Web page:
The nephron is the functional unit of the kidney. Read more about the nephrone structure of renal corpuscles and tubule apparatus!


The Nephron is the basic functional unit of the kidney. Here the urine is formed, which is then excreted. Each kidney contains approximately 1 to 1.4 million nephrons. Each consists of a kidney body (Corpusculum renale, Malpighi body) and the associated renal tubules (Tubulusapparat). Read all important information about the nephron here!

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  • Nephron: construction

  • Nephron: function

Nephron: construction

Each nephron consists of a kidney body and a tubule apparatus.


The renal corpus is the first part of the nephron and consists of a tangle of capillaries. This capillary ball is called glomerulus. It is surrounded by a delicate capsule called the capsule glomerularis or Bowman capsule.

The glomerulus is a complex ball of 30 to 40 parallel capillary loops. The blood supply and the blood drain are close together and form the vessel pole. This vascular pole always points in the direction of the renal cortex.

The Bowman capsule consists of two leaves. One lies on the capillaries, the other borders the glomerulus towards the environment. There is a gap between the leaves. In these the primary urine is released.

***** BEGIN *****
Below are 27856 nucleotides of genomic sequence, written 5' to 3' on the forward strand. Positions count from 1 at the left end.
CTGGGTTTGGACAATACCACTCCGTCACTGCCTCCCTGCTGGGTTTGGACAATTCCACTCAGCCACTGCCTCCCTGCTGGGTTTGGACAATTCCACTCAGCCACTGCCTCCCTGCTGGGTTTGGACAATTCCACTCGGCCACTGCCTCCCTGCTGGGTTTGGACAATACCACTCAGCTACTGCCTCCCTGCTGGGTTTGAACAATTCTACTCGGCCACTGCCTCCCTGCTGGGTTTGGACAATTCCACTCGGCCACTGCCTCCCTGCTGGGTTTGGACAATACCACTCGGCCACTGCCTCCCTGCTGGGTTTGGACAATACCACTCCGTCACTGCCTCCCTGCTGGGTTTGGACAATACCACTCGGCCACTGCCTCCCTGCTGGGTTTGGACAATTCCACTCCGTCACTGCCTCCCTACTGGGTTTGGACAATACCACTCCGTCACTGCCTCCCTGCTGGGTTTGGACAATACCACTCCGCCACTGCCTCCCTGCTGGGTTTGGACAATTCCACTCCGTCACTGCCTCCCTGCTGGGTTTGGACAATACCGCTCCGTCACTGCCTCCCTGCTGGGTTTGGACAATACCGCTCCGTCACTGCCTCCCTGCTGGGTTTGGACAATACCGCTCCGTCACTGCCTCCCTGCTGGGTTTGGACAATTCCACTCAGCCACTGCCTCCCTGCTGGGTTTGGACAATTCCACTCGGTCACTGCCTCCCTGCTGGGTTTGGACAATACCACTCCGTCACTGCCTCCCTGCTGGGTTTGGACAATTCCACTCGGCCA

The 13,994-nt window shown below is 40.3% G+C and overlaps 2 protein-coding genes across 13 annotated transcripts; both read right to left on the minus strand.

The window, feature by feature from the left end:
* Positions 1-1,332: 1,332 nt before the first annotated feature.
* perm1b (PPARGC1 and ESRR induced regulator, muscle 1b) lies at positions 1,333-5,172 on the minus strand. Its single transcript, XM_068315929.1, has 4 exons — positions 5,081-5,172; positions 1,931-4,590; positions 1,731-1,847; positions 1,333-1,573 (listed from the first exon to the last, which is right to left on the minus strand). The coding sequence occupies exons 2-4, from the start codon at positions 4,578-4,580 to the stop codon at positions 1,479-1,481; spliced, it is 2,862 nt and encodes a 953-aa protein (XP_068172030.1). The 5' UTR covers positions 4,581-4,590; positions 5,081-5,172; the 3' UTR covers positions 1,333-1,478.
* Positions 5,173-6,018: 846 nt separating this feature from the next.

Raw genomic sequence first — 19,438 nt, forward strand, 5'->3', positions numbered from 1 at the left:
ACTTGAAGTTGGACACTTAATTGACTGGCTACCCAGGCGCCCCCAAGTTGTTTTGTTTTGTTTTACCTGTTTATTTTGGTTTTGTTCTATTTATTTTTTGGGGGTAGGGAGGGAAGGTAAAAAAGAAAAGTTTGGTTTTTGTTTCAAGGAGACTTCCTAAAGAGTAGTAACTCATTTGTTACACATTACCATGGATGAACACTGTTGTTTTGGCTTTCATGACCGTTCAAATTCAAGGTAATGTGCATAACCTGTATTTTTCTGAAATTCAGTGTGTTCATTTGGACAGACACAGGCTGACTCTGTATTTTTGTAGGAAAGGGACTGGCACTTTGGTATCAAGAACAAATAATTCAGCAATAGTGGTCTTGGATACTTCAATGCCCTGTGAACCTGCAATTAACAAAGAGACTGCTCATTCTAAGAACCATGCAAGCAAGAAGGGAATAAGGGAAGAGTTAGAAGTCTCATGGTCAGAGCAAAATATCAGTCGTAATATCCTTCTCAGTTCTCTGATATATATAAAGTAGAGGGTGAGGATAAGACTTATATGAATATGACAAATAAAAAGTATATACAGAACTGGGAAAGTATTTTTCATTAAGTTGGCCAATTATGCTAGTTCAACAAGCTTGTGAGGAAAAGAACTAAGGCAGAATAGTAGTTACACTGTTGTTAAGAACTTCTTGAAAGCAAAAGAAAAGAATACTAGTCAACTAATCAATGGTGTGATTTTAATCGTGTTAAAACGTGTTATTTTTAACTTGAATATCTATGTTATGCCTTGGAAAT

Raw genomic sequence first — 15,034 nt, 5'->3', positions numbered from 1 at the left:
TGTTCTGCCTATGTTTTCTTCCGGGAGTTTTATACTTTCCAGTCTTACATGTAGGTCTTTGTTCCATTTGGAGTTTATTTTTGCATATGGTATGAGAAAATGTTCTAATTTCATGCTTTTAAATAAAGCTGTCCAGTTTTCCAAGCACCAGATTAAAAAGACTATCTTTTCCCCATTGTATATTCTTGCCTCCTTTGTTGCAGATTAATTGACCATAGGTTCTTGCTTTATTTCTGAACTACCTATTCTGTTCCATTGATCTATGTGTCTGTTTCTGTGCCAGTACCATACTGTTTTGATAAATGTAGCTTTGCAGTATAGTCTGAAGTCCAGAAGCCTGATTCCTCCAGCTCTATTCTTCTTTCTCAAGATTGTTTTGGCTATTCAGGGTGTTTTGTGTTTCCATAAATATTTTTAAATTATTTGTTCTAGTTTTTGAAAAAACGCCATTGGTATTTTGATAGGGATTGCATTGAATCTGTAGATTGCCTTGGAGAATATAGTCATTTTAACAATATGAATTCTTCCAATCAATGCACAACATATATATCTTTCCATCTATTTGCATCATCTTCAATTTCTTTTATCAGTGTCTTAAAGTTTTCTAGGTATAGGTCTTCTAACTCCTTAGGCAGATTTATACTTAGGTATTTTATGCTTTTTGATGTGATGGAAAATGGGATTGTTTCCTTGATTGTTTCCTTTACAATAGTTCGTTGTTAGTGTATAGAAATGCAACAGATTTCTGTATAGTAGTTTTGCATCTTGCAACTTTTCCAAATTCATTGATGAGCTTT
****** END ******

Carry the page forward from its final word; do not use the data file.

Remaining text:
The capsule opens at the so-called urinary pole in the system of renal tubules. The urinary pole lies opposite the vessel pole and points in the direction of the renal medulla.

Renal tubules (tubule apparatus)

The second part of the nephron is the tubule apparatus - a system of thicker and thinner kidney tubules, some of them loops. He takes the primary urine at the urinary pole, concentrating it to about one percent of its volume. He also changes the chemical composition of the primary urine.

The tubule apparatus can be divided into three sections:

  • Main section (proximal tubule): strongly convoluted initial part
  • Transition piece (intermediate tubule): very thin urinary canal that makes a bend (Henley loop) and merges into the ascending limb
  • Ascending leg (distal tubule): pulls back to the glomerulus, writhes, touches the vascular pole of the renal corpus and opens into a connecting tubulus (tubule reuniens).

Several of these Verbindungsstubuli finally open into a manifold, which detects the connectors of about ten nephrons. The headers lead into the renal pelvis. From there, the urine passes through the ureter into the bladder and then further out through the urethra.

Nephron: function

in the Nephron the urine formation takes place. What happens there, read in the article kidney function.

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